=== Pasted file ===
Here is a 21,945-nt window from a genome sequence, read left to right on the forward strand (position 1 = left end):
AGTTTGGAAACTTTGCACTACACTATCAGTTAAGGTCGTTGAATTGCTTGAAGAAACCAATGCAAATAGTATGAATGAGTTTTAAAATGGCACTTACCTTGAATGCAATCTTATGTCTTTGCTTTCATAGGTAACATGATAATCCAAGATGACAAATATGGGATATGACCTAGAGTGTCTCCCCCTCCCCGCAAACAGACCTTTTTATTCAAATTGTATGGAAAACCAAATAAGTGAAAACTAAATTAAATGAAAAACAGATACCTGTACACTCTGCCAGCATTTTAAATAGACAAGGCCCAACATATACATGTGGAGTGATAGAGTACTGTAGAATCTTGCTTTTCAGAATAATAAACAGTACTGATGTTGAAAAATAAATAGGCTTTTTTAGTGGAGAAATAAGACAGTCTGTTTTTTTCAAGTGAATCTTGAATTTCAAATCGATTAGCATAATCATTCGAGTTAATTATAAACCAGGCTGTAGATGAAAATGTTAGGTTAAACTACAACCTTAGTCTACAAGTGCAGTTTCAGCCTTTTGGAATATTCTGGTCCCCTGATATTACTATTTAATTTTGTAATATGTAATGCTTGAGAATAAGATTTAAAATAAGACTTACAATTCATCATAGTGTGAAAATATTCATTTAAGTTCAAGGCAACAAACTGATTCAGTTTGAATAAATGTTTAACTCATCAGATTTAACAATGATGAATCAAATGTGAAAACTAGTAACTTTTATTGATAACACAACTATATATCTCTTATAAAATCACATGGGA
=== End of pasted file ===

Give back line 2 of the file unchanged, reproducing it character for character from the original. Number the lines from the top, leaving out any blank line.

AGTTTGGAAACTTTGCACTACACTATCAGTTAAGGTCGTTGAATTGCTTGAAGAAACCAATGCAAATAGTATGAATGAGTTTTAAAATGGCACTTACCTTGAATGCAATCTTATGTCTTTGCTTTCATAGGTAACATGATAATCCAAGATGACAAATATGGGATATGACCTAGAGTGTCTCCCCCTCCCCGCAAACAGACCTTTTTATTCAAATTGTATGGAAAACCAAATAAGTGAAAACTAAATTAAATGAAAAACAGATACCTGTACACTCTGCCAGCATTTTAAATAGACAAGGCCCAACATATACATGTGGAGTGATAGAGTACTGTAGAATCTTGCTTTTCAGAATAATAAACAGTACTGATGTTGAAAAATAAATAGGCTTTTTTAGTGGAGAAATAAGACAGTCTGTTTTTTTCAAGTGAATCTTGAATTTCAAATCGATTAGCATAATCATTCGAGTTAATTATAAACCAGGCTGTAGATGAAAATGTTAGGTTAAACTACAACCTTAGTCTACAAGTGCAGTTTCAGCCTTTTGGAATATTCTGGTCCCCTGATATTACTATTTAATTTTGTAATATGTAATGCTTGAGAATAAGATTTAAAATAAGACTTACAATTCATCATAGTGTGAAAATATTCATTTAAGTTCAAGGCAACAAACTGATTCAGTTTGAATAAATGTTTAACTCATCAGATTTAACAATGATGAATCAAATGTGAAAACTAGTAACTTTTATTGATAACACAACTATATATCTCTTATAAAATCACATGGGA